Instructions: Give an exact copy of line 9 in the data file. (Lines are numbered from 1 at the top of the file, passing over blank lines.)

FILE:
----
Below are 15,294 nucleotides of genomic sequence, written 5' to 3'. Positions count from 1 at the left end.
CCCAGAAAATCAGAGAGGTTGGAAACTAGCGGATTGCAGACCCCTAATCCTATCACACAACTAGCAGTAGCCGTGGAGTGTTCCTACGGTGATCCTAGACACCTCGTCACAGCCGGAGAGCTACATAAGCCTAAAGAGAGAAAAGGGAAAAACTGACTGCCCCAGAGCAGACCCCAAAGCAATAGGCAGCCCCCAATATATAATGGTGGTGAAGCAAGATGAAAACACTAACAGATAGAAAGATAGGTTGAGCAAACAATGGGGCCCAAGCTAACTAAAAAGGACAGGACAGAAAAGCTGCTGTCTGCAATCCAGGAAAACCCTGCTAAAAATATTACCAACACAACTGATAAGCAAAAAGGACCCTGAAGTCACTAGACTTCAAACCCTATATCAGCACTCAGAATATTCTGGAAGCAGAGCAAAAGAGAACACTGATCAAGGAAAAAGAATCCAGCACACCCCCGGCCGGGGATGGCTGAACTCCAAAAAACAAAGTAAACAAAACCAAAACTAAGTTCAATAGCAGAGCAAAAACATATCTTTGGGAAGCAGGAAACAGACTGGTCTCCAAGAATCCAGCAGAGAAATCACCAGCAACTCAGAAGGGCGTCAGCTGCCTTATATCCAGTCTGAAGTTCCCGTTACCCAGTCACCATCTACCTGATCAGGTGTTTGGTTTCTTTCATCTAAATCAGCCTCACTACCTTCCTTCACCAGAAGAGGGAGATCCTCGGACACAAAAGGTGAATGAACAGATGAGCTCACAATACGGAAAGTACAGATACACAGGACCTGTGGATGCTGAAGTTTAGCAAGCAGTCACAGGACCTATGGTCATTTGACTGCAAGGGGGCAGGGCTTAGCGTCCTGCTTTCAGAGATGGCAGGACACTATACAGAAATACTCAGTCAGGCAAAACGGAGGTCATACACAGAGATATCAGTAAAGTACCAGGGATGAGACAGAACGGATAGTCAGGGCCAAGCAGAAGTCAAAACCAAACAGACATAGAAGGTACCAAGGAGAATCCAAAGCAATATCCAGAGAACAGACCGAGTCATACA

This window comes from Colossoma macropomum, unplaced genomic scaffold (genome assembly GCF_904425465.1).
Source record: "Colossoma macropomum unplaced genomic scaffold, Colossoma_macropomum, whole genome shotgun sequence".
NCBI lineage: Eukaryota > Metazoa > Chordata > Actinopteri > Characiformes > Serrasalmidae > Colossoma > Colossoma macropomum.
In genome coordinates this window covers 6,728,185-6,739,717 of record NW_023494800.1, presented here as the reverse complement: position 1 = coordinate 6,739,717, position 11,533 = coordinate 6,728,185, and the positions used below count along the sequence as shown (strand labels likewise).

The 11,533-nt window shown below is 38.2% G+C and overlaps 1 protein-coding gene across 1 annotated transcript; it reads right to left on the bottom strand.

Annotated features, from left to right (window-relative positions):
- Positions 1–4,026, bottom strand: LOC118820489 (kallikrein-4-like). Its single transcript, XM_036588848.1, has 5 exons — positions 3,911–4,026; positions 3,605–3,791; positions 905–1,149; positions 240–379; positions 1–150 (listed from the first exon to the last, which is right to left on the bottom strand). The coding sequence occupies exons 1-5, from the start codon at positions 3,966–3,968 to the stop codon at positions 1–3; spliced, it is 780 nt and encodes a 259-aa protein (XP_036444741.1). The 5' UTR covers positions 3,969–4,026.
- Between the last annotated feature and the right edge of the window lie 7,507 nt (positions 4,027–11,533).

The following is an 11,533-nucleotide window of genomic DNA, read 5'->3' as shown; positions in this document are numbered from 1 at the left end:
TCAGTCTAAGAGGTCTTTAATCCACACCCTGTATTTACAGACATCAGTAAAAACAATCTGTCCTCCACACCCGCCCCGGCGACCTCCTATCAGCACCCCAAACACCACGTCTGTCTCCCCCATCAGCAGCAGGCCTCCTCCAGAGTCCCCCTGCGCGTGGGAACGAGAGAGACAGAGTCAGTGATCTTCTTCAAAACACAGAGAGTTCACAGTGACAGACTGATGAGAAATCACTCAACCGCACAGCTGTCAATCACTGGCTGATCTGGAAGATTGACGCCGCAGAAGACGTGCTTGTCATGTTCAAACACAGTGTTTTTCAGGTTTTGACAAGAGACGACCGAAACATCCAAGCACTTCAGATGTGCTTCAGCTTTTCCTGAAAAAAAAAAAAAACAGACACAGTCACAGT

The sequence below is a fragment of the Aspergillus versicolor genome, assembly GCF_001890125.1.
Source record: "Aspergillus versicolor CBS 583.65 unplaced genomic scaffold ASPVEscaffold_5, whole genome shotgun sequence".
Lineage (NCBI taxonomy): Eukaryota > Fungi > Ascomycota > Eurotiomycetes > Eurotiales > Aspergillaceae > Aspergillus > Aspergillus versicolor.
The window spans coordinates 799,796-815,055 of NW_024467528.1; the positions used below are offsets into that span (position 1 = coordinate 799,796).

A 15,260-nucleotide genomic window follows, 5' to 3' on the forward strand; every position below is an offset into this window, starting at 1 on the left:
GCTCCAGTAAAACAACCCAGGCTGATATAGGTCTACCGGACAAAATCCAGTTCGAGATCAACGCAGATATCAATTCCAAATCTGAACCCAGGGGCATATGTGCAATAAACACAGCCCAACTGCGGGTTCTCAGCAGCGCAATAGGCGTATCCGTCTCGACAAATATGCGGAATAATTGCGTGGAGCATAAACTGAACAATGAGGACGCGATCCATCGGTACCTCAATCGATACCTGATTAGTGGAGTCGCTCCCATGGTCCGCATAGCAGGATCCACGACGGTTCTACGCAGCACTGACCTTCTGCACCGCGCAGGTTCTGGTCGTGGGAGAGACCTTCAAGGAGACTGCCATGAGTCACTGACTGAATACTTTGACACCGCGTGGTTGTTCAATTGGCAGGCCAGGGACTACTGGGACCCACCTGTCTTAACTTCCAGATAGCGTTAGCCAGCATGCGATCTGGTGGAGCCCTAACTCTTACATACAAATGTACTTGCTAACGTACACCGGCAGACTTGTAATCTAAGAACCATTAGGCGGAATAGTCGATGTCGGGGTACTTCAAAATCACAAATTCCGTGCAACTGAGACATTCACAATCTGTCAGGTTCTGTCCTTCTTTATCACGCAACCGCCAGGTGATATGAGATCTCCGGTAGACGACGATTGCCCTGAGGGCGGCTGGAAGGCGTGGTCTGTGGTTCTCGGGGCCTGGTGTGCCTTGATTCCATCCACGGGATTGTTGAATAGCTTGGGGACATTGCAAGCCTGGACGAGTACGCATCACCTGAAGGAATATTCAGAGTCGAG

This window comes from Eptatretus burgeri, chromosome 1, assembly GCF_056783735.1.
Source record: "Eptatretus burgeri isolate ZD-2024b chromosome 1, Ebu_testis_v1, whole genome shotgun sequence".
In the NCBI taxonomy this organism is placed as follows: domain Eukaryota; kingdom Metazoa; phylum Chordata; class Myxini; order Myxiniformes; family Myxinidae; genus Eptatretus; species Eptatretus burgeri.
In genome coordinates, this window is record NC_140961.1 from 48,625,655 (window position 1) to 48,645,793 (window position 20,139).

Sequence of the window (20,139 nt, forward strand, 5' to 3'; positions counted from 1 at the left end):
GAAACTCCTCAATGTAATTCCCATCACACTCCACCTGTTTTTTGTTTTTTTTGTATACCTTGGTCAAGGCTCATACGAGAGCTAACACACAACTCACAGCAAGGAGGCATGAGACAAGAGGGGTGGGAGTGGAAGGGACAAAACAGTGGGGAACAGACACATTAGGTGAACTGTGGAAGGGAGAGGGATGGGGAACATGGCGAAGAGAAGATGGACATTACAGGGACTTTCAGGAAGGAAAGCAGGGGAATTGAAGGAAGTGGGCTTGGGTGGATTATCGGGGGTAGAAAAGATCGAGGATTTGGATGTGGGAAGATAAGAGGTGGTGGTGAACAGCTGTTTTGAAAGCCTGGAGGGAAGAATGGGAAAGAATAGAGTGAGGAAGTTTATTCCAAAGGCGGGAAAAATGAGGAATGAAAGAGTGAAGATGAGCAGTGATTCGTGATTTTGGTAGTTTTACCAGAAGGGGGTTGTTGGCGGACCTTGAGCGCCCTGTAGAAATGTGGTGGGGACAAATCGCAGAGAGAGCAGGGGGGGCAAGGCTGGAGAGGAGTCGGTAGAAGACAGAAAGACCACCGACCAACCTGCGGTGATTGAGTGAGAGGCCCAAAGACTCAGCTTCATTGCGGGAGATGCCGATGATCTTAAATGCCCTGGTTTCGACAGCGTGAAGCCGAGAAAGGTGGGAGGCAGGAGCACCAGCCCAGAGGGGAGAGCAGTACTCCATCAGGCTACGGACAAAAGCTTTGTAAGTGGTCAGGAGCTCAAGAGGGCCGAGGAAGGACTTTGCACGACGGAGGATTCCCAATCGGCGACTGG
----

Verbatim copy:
- Positions 1–4,026, bottom strand: LOC118820489 (kallikrein-4-like). Its single transcript, XM_036588848.1, has 5 exons — positions 3,911–4,026; positions 3,605–3,791; positions 905–1,149; positions 240–379; positions 1–150 (listed from the first exon to the last, which is right to left on the bottom strand). The coding sequence occupies exons 1-5, from the start codon at positions 3,966–3,968 to the stop codon at positions 1–3; spliced, it is 780 nt and encodes a 259-aa protein (XP_036444741.1). The 5' UTR covers positions 3,969–4,026.